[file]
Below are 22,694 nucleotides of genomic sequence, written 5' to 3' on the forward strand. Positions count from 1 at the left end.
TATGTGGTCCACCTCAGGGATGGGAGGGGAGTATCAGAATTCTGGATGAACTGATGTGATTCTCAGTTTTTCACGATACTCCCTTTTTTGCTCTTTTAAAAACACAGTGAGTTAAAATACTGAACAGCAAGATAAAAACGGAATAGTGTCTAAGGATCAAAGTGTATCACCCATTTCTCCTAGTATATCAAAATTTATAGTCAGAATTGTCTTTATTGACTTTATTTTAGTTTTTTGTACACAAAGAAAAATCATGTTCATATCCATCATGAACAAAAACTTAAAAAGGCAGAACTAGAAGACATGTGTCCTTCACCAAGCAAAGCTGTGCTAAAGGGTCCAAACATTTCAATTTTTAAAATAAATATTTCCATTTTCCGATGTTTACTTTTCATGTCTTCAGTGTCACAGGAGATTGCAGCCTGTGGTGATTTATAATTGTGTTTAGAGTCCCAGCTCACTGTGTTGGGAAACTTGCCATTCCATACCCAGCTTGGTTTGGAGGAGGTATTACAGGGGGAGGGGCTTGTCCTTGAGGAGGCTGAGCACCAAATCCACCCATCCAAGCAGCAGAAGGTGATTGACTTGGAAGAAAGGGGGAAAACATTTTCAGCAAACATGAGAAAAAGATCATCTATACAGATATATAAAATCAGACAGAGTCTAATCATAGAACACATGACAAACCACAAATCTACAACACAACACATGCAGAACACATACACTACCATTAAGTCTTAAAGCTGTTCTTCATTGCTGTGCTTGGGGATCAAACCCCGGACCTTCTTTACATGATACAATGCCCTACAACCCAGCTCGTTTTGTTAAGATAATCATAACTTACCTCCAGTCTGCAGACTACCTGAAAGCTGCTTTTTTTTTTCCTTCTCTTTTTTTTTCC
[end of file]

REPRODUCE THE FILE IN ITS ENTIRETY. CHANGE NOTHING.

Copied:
Below are 22,694 nucleotides of genomic sequence, written 5' to 3' on the forward strand. Positions count from 1 at the left end.
TATGTGGTCCACCTCAGGGATGGGAGGGGAGTATCAGAATTCTGGATGAACTGATGTGATTCTCAGTTTTTCACGATACTCCCTTTTTTGCTCTTTTAAAAACACAGTGAGTTAAAATACTGAACAGCAAGATAAAAACGGAATAGTGTCTAAGGATCAAAGTGTATCACCCATTTCTCCTAGTATATCAAAATTTATAGTCAGAATTGTCTTTATTGACTTTATTTTAGTTTTTTGTACACAAAGAAAAATCATGTTCATATCCATCATGAACAAAAACTTAAAAAGGCAGAACTAGAAGACATGTGTCCTTCACCAAGCAAAGCTGTGCTAAAGGGTCCAAACATTTCAATTTTTAAAATAAATATTTCCATTTTCCGATGTTTACTTTTCATGTCTTCAGTGTCACAGGAGATTGCAGCCTGTGGTGATTTATAATTGTGTTTAGAGTCCCAGCTCACTGTGTTGGGAAACTTGCCATTCCATACCCAGCTTGGTTTGGAGGAGGTATTACAGGGGGAGGGGCTTGTCCTTGAGGAGGCTGAGCACCAAATCCACCCATCCAAGCAGCAGAAGGTGATTGACTTGGAAGAAAGGGGGAAAACATTTTCAGCAAACATGAGAAAAAGATCATCTATACAGATATATAAAATCAGACAGAGTCTAATCATAGAACACATGACAAACCACAAATCTACAACACAACACATGCAGAACACATACACTACCATTAAGTCTTAAAGCTGTTCTTCATTGCTGTGCTTGGGGATCAAACCCCGGACCTTCTTTACATGATACAATGCCCTACAACCCAGCTCGTTTTGTTAAGATAATCATAACTTACCTCCAGTCTGCAGACTACCTGAAAGCTGCTTTTTTTTTTCCTTCTCTTTTTTTTTCC